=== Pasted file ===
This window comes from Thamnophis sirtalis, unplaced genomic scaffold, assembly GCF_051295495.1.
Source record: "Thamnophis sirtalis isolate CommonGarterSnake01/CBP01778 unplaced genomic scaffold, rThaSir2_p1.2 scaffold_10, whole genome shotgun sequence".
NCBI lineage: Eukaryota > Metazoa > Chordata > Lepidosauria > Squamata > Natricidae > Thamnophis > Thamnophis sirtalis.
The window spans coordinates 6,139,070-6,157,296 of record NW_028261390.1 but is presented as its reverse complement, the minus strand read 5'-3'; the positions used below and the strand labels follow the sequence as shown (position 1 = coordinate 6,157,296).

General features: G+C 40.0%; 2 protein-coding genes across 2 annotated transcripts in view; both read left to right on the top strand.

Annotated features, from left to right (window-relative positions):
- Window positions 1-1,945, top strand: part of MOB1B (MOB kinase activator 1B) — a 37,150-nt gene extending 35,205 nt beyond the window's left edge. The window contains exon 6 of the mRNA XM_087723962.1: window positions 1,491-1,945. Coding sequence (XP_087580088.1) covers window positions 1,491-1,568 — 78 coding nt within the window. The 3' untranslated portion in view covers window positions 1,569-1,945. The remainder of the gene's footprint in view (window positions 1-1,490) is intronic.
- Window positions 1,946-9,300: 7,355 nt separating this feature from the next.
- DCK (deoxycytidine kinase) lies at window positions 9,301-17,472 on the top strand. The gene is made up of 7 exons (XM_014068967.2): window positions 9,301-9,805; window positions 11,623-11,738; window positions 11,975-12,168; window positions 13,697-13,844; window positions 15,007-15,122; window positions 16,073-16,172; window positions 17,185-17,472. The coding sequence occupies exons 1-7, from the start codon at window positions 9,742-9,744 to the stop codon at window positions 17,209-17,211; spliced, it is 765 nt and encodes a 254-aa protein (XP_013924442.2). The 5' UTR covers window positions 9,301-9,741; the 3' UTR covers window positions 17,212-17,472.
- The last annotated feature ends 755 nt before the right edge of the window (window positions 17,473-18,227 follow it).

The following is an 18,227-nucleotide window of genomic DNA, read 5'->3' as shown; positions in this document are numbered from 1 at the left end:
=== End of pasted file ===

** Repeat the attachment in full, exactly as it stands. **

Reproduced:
This window comes from Thamnophis sirtalis, unplaced genomic scaffold, assembly GCF_051295495.1.
Source record: "Thamnophis sirtalis isolate CommonGarterSnake01/CBP01778 unplaced genomic scaffold, rThaSir2_p1.2 scaffold_10, whole genome shotgun sequence".
NCBI lineage: Eukaryota > Metazoa > Chordata > Lepidosauria > Squamata > Natricidae > Thamnophis > Thamnophis sirtalis.
The window spans coordinates 6,139,070-6,157,296 of record NW_028261390.1 but is presented as its reverse complement, the minus strand read 5'-3'; the positions used below and the strand labels follow the sequence as shown (position 1 = coordinate 6,157,296).

General features: G+C 40.0%; 2 protein-coding genes across 2 annotated transcripts in view; both read left to right on the top strand.

Annotated features, from left to right (window-relative positions):
- Window positions 1-1,945, top strand: part of MOB1B (MOB kinase activator 1B) — a 37,150-nt gene extending 35,205 nt beyond the window's left edge. The window contains exon 6 of the mRNA XM_087723962.1: window positions 1,491-1,945. Coding sequence (XP_087580088.1) covers window positions 1,491-1,568 — 78 coding nt within the window. The 3' untranslated portion in view covers window positions 1,569-1,945. The remainder of the gene's footprint in view (window positions 1-1,490) is intronic.
- Window positions 1,946-9,300: 7,355 nt separating this feature from the next.
- DCK (deoxycytidine kinase) lies at window positions 9,301-17,472 on the top strand. The gene is made up of 7 exons (XM_014068967.2): window positions 9,301-9,805; window positions 11,623-11,738; window positions 11,975-12,168; window positions 13,697-13,844; window positions 15,007-15,122; window positions 16,073-16,172; window positions 17,185-17,472. The coding sequence occupies exons 1-7, from the start codon at window positions 9,742-9,744 to the stop codon at window positions 17,209-17,211; spliced, it is 765 nt and encodes a 254-aa protein (XP_013924442.2). The 5' UTR covers window positions 9,301-9,741; the 3' UTR covers window positions 17,212-17,472.
- The last annotated feature ends 755 nt before the right edge of the window (window positions 17,473-18,227 follow it).

The following is an 18,227-nucleotide window of genomic DNA, read 5'->3' as shown; positions in this document are numbered from 1 at the left end: